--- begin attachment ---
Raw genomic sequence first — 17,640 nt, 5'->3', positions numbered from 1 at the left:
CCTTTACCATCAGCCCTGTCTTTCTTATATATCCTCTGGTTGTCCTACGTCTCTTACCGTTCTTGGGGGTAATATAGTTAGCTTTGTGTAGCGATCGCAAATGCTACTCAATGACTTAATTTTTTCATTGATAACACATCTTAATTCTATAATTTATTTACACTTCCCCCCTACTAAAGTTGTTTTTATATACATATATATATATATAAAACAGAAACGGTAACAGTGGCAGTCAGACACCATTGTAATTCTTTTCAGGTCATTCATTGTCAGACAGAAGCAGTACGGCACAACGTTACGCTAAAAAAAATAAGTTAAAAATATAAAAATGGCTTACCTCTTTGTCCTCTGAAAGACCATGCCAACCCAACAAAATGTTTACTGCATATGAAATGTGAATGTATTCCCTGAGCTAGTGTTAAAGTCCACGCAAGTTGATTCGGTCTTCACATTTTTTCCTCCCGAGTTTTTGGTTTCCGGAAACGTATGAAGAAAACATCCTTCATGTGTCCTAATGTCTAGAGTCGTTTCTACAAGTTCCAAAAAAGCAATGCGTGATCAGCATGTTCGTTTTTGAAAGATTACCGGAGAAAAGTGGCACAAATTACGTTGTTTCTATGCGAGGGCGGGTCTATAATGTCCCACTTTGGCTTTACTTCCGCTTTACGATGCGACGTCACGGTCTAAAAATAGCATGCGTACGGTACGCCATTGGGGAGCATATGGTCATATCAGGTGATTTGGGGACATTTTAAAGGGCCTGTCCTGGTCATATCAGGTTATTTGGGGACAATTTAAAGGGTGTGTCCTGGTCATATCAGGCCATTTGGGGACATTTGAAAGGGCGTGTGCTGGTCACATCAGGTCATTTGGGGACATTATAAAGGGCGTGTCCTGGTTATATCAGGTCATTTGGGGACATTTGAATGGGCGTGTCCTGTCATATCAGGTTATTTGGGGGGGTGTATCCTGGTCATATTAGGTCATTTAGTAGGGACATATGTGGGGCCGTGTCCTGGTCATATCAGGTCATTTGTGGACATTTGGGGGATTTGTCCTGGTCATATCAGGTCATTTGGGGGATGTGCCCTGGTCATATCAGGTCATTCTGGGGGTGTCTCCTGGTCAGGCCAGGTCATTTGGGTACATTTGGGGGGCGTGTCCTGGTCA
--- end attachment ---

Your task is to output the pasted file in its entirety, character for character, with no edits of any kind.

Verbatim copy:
Raw genomic sequence first — 17,640 nt, 5'->3', positions numbered from 1 at the left:
CCTTTACCATCAGCCCTGTCTTTCTTATATATCCTCTGGTTGTCCTACGTCTCTTACCGTTCTTGGGGGTAATATAGTTAGCTTTGTGTAGCGATCGCAAATGCTACTCAATGACTTAATTTTTTCATTGATAACACATCTTAATTCTATAATTTATTTACACTTCCCCCCTACTAAAGTTGTTTTTATATACATATATATATATATAAAACAGAAACGGTAACAGTGGCAGTCAGACACCATTGTAATTCTTTTCAGGTCATTCATTGTCAGACAGAAGCAGTACGGCACAACGTTACGCTAAAAAAAATAAGTTAAAAATATAAAAATGGCTTACCTCTTTGTCCTCTGAAAGACCATGCCAACCCAACAAAATGTTTACTGCATATGAAATGTGAATGTATTCCCTGAGCTAGTGTTAAAGTCCACGCAAGTTGATTCGGTCTTCACATTTTTTCCTCCCGAGTTTTTGGTTTCCGGAAACGTATGAAGAAAACATCCTTCATGTGTCCTAATGTCTAGAGTCGTTTCTACAAGTTCCAAAAAAGCAATGCGTGATCAGCATGTTCGTTTTTGAAAGATTACCGGAGAAAAGTGGCACAAATTACGTTGTTTCTATGCGAGGGCGGGTCTATAATGTCCCACTTTGGCTTTACTTCCGCTTTACGATGCGACGTCACGGTCTAAAAATAGCATGCGTACGGTACGCCATTGGGGAGCATATGGTCATATCAGGTGATTTGGGGACATTTTAAAGGGCCTGTCCTGGTCATATCAGGTTATTTGGGGACAATTTAAAGGGTGTGTCCTGGTCATATCAGGCCATTTGGGGACATTTGAAAGGGCGTGTGCTGGTCACATCAGGTCATTTGGGGACATTATAAAGGGCGTGTCCTGGTTATATCAGGTCATTTGGGGACATTTGAATGGGCGTGTCCTGTCATATCAGGTTATTTGGGGGGGTGTATCCTGGTCATATTAGGTCATTTAGTAGGGACATATGTGGGGCCGTGTCCTGGTCATATCAGGTCATTTGTGGACATTTGGGGGATTTGTCCTGGTCATATCAGGTCATTTGGGGGATGTGCCCTGGTCATATCAGGTCATTCTGGGGGTGTCTCCTGGTCAGGCCAGGTCATTTGGGTACATTTGGGGGGCGTGTCCTGGTCA